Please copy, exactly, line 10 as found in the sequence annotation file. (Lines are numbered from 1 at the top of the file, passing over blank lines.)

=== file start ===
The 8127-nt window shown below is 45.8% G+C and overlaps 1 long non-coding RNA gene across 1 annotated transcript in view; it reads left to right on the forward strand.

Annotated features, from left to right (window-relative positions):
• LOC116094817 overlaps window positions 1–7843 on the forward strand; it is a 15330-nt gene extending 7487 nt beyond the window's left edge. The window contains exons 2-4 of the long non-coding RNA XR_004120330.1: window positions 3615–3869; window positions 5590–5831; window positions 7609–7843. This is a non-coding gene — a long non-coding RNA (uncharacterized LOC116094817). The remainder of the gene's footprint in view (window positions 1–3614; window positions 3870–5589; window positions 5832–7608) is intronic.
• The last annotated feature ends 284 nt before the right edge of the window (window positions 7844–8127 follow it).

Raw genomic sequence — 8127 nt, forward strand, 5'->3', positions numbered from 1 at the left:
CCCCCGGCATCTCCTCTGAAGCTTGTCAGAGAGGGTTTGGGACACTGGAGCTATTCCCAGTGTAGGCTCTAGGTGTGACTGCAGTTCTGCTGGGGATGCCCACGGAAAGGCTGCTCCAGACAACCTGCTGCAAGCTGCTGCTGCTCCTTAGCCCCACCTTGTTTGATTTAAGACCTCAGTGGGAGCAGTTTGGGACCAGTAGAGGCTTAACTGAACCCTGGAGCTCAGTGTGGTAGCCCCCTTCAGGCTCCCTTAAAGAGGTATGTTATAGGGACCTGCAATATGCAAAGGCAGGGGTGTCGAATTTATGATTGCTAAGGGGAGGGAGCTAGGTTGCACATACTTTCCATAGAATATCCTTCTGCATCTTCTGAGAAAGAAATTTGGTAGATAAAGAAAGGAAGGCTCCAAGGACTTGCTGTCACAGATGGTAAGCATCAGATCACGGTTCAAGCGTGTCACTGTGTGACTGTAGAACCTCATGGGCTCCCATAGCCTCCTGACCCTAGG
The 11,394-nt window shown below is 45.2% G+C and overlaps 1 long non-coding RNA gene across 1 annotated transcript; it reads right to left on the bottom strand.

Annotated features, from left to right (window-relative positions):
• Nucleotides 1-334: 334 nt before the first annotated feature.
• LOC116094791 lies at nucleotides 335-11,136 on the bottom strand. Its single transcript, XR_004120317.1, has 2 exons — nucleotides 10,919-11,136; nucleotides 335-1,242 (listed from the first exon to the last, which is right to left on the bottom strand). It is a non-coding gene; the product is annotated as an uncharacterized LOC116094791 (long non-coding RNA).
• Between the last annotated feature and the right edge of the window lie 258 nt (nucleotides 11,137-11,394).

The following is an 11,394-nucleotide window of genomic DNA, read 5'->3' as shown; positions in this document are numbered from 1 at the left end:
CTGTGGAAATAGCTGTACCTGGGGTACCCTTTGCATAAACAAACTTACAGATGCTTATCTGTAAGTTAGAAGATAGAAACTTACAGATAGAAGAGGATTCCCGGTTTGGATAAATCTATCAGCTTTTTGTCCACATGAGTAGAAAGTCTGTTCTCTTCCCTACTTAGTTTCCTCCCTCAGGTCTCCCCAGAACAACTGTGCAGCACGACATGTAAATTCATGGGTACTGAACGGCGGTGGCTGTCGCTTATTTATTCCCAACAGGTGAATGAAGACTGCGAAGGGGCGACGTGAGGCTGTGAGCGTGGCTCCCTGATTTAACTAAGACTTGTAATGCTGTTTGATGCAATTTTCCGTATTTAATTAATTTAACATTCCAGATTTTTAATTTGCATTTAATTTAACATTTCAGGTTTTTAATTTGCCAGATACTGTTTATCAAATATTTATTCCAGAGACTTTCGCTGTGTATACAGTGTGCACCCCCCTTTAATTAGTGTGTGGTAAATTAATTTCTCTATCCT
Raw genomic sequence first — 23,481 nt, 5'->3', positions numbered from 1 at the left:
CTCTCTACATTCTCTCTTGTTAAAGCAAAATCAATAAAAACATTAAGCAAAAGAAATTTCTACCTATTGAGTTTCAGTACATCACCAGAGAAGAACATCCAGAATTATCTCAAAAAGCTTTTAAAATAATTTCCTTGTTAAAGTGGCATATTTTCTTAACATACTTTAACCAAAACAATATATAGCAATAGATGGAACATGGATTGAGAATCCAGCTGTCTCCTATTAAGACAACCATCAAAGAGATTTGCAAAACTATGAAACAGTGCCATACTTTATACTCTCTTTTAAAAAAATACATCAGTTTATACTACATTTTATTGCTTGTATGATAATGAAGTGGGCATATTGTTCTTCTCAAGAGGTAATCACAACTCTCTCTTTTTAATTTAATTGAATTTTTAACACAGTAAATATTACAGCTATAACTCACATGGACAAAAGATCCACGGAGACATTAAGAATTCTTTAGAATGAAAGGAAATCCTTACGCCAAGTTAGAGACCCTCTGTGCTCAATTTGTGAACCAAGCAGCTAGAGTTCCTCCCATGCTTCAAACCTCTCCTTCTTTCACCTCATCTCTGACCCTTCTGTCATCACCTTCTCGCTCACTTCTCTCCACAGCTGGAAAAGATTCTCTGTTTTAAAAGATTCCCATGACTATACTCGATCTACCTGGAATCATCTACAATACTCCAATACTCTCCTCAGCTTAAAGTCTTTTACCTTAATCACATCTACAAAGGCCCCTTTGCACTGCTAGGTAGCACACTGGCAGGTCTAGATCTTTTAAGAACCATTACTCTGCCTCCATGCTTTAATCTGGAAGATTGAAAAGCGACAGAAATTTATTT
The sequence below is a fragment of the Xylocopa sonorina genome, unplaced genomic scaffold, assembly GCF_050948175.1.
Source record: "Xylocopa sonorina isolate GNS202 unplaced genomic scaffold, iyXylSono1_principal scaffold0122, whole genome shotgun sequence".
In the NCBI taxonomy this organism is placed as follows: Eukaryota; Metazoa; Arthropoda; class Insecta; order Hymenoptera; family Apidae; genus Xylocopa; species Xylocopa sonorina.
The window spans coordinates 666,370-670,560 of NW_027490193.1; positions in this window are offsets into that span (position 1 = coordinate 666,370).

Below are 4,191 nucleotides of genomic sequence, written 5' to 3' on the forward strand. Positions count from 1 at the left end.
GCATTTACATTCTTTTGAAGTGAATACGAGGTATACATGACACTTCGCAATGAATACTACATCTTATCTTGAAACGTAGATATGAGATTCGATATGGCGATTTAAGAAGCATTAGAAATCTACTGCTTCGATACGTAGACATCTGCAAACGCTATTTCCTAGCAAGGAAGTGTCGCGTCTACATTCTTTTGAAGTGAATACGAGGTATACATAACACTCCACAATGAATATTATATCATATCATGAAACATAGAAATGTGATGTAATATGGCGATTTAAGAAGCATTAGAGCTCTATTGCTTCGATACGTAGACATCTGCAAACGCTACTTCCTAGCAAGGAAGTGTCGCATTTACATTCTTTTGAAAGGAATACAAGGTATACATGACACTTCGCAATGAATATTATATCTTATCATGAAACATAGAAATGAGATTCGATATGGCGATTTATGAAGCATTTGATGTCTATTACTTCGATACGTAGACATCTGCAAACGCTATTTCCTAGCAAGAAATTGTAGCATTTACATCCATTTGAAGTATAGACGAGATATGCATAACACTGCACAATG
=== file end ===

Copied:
• LOC116094791 lies at nucleotides 335-11,136 on the bottom strand. Its single transcript, XR_004120317.1, has 2 exons — nucleotides 10,919-11,136; nucleotides 335-1,242 (listed from the first exon to the last, which is right to left on the bottom strand). It is a non-coding gene; the product is annotated as an uncharacterized LOC116094791 (long non-coding RNA).